I think a good film–documentary or fiction–exists in it, but I’m not sure a film should be made. It’s such an amazing feeling when reading the last few pages–acknowledgments too–and finding out that Bob Sutton’s contract at Army was renewed as well as how the Army and Navy football players experienced the rest of their school year. Nearly every time I read more than five pages, I would become misty eyed. Feinstein’s writing is just that moving.
I’ve never regarded the military with anything but deference, framed around a cognitive (historical) understanding of what they do and what they represent. Vietnam and the 21st Century haven’t been so kind to them in terms of PR, but I don’t hold them responsible for the way Middle Eastern relations have or haven’t gone. After reviewing a documentary called Occupation: Dreamland three years ago and recently watching a documentary called Combat Diary: The Marines of Lima Company, I felt more respect and gratitude, which were magnified after finishing Civil War.
Reading Feinstein’s book humanizes the Cadets and the Midshipmen in a way that not even a good Hollywood drama could hope to achieve. The reason? The football context is key–it functions as an agent of psychological identification for the reader. Attending West Point or the Naval Academy is the exotic factor–the element of curiosity possessing the potential to educate the reader on the life at service academies. To me at least, the football is the familiar half. There’s already some understanding of what it entails on general grounds: time management, physical and mental exhaustion from practice and game-play (or in some cases, the struggle to participate in any amount of game-play), and the pressure and desire to win. Put the two together and one has an incredibly engrossing story. Add Feinstein’s remarkable prose and the result is thought-provoking, humorous, insightful, informative, and awe-inspiring.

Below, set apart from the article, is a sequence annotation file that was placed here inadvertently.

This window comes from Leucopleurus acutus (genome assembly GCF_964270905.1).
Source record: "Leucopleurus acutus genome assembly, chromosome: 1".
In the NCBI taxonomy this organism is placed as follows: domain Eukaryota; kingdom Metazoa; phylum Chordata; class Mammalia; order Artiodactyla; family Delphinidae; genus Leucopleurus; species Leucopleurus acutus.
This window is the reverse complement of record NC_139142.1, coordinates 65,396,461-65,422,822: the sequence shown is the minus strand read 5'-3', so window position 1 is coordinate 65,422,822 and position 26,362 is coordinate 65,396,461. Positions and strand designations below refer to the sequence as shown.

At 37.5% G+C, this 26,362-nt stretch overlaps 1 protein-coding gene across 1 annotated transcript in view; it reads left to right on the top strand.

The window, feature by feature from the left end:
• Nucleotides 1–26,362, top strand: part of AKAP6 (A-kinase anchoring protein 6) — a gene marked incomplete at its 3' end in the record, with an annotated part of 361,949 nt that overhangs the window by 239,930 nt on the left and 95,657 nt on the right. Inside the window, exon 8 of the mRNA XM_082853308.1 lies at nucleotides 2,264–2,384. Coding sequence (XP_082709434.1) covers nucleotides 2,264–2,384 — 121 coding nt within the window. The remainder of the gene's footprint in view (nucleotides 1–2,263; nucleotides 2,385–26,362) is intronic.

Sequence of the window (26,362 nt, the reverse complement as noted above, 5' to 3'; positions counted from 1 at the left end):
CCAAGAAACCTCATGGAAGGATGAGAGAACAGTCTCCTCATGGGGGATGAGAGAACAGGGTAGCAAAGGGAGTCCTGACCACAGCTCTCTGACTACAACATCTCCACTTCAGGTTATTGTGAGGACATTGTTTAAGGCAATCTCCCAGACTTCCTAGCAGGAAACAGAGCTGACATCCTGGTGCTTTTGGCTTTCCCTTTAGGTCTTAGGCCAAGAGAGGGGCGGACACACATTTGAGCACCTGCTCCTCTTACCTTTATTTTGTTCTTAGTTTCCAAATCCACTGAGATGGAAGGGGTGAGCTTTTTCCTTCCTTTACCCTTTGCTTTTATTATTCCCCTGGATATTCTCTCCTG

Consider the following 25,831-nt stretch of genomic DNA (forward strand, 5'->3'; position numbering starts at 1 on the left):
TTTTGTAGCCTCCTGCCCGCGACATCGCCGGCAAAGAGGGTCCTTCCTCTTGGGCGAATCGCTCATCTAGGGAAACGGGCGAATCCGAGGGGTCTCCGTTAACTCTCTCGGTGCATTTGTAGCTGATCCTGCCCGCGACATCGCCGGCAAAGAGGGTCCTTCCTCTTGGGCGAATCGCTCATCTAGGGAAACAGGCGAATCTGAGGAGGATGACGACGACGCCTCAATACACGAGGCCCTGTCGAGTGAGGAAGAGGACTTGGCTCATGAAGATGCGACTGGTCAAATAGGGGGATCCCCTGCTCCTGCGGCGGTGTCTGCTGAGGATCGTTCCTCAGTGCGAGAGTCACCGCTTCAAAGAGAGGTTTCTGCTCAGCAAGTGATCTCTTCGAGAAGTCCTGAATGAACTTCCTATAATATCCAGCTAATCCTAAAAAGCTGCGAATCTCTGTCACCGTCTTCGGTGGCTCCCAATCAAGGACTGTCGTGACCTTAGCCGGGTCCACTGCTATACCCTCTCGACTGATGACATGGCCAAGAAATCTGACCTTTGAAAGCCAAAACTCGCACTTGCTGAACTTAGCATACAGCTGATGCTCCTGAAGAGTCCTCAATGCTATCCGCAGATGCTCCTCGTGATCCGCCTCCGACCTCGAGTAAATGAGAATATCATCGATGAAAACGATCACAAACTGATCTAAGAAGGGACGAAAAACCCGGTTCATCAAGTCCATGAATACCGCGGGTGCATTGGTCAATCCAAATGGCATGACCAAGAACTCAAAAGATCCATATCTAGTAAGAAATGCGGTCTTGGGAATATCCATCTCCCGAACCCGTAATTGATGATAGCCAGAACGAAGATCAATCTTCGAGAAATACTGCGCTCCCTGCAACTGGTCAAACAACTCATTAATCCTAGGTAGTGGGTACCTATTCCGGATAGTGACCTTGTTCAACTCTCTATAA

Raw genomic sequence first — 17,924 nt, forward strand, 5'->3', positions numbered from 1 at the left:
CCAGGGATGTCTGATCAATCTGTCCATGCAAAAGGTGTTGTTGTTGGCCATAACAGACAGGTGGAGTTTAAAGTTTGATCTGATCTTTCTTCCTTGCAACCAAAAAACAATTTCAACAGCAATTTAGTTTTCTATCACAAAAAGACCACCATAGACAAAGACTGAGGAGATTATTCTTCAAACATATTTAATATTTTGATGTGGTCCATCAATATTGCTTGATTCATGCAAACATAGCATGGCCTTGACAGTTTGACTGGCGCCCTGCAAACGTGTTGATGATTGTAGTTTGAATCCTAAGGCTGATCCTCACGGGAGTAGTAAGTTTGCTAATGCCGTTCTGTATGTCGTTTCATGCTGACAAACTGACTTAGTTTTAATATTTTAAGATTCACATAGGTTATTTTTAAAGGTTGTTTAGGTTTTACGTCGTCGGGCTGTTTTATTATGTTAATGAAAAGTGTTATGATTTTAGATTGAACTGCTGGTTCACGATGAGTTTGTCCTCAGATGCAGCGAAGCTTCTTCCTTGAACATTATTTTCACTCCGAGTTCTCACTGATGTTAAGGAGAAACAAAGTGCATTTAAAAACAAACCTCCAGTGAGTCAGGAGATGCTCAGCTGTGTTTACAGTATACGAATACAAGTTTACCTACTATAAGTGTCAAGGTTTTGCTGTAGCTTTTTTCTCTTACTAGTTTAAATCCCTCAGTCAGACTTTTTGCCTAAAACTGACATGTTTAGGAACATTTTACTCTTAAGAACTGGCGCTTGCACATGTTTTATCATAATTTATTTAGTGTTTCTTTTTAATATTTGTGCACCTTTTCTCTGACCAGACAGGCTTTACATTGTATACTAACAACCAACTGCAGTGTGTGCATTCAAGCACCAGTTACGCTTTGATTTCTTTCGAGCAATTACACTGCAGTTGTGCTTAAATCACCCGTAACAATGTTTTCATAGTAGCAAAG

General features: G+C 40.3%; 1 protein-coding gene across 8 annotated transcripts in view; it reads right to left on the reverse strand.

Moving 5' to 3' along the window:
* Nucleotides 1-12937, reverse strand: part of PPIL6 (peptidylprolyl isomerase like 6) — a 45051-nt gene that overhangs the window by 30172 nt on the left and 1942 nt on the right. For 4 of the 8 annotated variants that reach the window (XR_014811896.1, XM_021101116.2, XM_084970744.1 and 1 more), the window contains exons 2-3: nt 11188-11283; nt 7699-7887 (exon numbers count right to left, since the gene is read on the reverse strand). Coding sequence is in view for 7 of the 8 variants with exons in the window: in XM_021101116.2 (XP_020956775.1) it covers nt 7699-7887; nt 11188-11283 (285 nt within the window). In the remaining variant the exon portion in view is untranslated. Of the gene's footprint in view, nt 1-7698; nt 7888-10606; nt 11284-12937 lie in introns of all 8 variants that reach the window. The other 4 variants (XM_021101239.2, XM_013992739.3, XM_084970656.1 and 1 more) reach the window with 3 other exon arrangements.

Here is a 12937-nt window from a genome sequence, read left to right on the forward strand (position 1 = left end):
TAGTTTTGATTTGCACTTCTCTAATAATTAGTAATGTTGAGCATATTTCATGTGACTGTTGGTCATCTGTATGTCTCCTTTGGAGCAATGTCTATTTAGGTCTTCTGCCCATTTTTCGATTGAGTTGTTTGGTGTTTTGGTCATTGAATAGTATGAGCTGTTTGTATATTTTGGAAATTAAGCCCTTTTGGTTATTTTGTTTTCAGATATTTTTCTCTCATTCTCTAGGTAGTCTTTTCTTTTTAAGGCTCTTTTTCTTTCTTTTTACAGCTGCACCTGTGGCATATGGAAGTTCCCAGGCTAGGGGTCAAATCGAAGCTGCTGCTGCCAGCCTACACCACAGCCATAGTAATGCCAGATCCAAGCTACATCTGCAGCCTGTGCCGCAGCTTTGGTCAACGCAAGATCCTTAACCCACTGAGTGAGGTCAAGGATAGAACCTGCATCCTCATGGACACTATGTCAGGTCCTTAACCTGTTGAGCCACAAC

In Next Man Up, Feinstein explicitly states in the Introduction that the ostensibly unprecedented degree of access to players, the coaching staff, and other personnel of the 2004 Baltimore Ravens took the form of first-person, real-time presence. In other words, he was allowed to witness meetings, locker room speeches, practices, and an assortment of conversations as they happened…in addition to the inevitable phone calls and emails placed and returned.
Feinstein puts it like so: “My access, as you will read, was pretty much complete. [Brian] Billick never once asked me to leave a room, and the players, who weren’t quite sure who I was or why I was there–many referred to me early on as ‘the book guy’–became, I believe, comfortable with my presence. Deion Sanders even took the trouble to pull my jacket collar up while we were standing in the tunnel in Pittsburgh, saying, ‘Man, you have to at least try to look good on the sideline‘” (11).
Feinstein also thanks Ravens owner Steve Bisciotti for getting the machine rolling that would eventually produce the material for the book.
While the acknowledgments in Civil War spotlights the persons who were instrumental in helping to secure the permission and support necessary to make the research process possible, there’s only a slight suggestion or implication that Feinstein was present as conversations took place. Now, we’re not talking about voice-over in a film, where logically a character usually needs to have firsthand knowledge of an event to speak of it. Feinstein can write about an incident, a conversation, or report the progression of events without necessarily being there as it happened. For credibility, though, it helps.
Since Civil War was completed before Next Man Up, it makes sense that there’s some ambiguity as to the proportion of witnessed and non-witnessed exchanges. Moreover, the former focuses more on capturing an essence of the rivalry via the players and coaches of the 1995 season. Thus, first-person, real-time presence isn’t necessarily mandatory. On the other hand, Next Man Up is an inside-out, behind-the-playing-field book. The expectation for first-person, real-time presence is very much there.
Furthermore, because the NFL monitors and limits the media’s access to players in ways the NBA and the MLB do not, it’s important that Feinstein is explicit in pointing out how he conducted primary research.* It not only speaks to methodology and bolsters his credibility, but it also invites the reader to take part in a journey through him.
Trailer of from Occupation: Dreamland:
A short clip from Combat Diary:
*Feinstein notes in the Introduction of Next Man Up that “most professional sports make their players available to the press often. Almost every NFL team severely limits access to its players. There are limited times each week when the locker room is open to journalists, but most players simply stay out of the locker room during that time. Most practices are off-limits, except perhaps for a few minutes of stretching at the start of the day. Coaches are paranoid and secretive about everything” (6).